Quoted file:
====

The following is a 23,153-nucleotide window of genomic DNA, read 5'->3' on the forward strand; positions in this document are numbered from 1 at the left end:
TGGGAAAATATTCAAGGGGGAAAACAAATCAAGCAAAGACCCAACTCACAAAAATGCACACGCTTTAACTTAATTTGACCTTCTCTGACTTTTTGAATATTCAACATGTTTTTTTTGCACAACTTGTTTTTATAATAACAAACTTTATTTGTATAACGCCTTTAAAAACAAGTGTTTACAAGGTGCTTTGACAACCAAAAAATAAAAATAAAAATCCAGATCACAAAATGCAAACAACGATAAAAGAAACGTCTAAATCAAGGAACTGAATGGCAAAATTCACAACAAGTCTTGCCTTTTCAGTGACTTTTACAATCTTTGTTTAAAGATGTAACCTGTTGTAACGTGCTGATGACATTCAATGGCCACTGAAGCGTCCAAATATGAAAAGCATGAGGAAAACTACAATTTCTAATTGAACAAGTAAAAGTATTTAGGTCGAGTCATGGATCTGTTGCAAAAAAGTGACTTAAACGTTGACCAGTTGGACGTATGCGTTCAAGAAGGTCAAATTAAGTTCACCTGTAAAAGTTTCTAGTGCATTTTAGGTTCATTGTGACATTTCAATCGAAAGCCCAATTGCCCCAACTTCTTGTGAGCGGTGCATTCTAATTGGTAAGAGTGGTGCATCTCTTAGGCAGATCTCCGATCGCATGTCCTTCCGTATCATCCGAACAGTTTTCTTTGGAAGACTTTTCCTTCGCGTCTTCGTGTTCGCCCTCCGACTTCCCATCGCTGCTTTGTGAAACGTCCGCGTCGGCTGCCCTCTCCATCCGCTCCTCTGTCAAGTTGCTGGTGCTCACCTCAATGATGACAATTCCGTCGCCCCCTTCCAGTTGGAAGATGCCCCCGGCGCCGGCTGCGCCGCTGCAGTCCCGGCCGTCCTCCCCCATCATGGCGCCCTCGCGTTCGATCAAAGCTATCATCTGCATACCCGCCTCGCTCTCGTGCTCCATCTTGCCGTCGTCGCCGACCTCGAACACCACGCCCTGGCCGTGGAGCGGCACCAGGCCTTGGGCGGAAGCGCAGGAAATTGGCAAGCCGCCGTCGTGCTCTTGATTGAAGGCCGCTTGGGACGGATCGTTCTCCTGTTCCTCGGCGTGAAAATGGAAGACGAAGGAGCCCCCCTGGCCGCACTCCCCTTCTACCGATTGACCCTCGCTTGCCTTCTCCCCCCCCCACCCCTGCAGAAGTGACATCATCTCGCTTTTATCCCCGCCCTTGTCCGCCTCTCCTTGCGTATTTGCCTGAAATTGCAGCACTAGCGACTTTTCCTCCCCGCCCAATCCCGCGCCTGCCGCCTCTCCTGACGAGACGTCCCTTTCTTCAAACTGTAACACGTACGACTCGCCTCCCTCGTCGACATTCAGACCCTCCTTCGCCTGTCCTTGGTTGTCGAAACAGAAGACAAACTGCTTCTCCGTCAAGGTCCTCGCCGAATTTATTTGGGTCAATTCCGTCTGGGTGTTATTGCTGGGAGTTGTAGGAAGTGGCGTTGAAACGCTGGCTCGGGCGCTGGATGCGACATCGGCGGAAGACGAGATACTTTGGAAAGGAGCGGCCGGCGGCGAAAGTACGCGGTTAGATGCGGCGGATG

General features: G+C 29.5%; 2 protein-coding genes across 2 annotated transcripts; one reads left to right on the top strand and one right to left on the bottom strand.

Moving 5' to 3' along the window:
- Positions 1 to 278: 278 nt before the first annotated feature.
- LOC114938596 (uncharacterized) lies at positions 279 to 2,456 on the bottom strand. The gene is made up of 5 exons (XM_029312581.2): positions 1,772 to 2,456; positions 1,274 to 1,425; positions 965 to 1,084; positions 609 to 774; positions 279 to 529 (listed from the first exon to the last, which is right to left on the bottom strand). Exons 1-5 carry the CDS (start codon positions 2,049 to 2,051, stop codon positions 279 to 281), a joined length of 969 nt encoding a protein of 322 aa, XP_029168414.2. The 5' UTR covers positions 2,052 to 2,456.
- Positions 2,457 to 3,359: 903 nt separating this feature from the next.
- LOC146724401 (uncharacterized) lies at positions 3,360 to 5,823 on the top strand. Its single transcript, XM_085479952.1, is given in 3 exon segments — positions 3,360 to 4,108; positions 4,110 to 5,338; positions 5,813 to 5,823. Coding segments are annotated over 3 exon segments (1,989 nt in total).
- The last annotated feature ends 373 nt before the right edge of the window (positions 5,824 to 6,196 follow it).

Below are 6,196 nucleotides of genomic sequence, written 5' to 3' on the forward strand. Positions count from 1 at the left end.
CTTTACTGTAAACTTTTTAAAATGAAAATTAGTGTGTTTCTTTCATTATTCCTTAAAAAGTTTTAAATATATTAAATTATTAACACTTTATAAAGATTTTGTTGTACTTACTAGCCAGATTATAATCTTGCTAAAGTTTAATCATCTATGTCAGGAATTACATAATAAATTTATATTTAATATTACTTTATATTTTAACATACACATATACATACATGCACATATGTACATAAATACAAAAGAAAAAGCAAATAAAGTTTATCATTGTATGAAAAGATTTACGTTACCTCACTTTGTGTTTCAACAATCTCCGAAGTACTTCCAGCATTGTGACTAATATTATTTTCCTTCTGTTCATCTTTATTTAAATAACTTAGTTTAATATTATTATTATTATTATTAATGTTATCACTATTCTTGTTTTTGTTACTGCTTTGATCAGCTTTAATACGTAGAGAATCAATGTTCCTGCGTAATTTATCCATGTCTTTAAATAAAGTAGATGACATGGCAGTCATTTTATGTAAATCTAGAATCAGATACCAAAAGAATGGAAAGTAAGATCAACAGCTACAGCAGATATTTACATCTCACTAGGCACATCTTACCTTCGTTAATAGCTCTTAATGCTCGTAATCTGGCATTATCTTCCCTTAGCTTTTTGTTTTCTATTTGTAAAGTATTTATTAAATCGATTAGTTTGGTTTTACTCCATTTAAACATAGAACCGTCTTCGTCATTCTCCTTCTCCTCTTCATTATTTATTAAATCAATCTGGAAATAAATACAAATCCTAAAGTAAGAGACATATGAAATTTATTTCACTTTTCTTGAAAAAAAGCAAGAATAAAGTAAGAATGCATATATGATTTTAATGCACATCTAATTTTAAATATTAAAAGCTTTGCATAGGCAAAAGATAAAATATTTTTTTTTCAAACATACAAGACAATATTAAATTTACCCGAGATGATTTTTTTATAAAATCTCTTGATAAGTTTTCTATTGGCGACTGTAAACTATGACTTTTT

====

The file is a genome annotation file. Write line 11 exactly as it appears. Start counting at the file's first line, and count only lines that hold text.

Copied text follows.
CTTTACTGTAAACTTTTTAAAATGAAAATTAGTGTGTTTCTTTCATTATTCCTTAAAAAGTTTTAAATATATTAAATTATTAACACTTTATAAAGATTTTGTTGTACTTACTAGCCAGATTATAATCTTGCTAAAGTTTAATCATCTATGTCAGGAATTACATAATAAATTTATATTTAATATTACTTTATATTTTAACATACACATATACATACATGCACATATGTACATAAATACAAAAGAAAAAGCAAATAAAGTTTATCATTGTATGAAAAGATTTACGTTACCTCACTTTGTGTTTCAACAATCTCCGAAGTACTTCCAGCATTGTGACTAATATTATTTTCCTTCTGTTCATCTTTATTTAAATAACTTAGTTTAATATTATTATTATTATTATTAATGTTATCACTATTCTTGTTTTTGTTACTGCTTTGATCAGCTTTAATACGTAGAGAATCAATGTTCCTGCGTAATTTATCCATGTCTTTAAATAAAGTAGATGACATGGCAGTCATTTTATGTAAATCTAGAATCAGATACCAAAAGAATGGAAAGTAAGATCAACAGCTACAGCAGATATTTACATCTCACTAGGCACATCTTACCTTCGTTAATAGCTCTTAATGCTCGTAATCTGGCATTATCTTCCCTTAGCTTTTTGTTTTCTATTTGTAAAGTATTTATTAAATCGATTAGTTTGGTTTTACTCCATTTAAACATAGAACCGTCTTCGTCATTCTCCTTCTCCTCTTCATTATTTATTAAATCAATCTGGAAATAAATACAAATCCTAAAGTAAGAGACATATGAAATTTATTTCACTTTTCTTGAAAAAAAGCAAGAATAAAGTAAGAATGCATATATGATTTTAATGCACATCTAATTTTAAATATTAAAAGCTTTGCATAGGCAAAAGATAAAATATTTTTTTTTCAAACATACAAGACAATATTAAATTTACCCGAGATGATTTTTTTATAAAATCTCTTGATAAGTTTTCTATTGGCGACTGTAAACTATGACTTTTT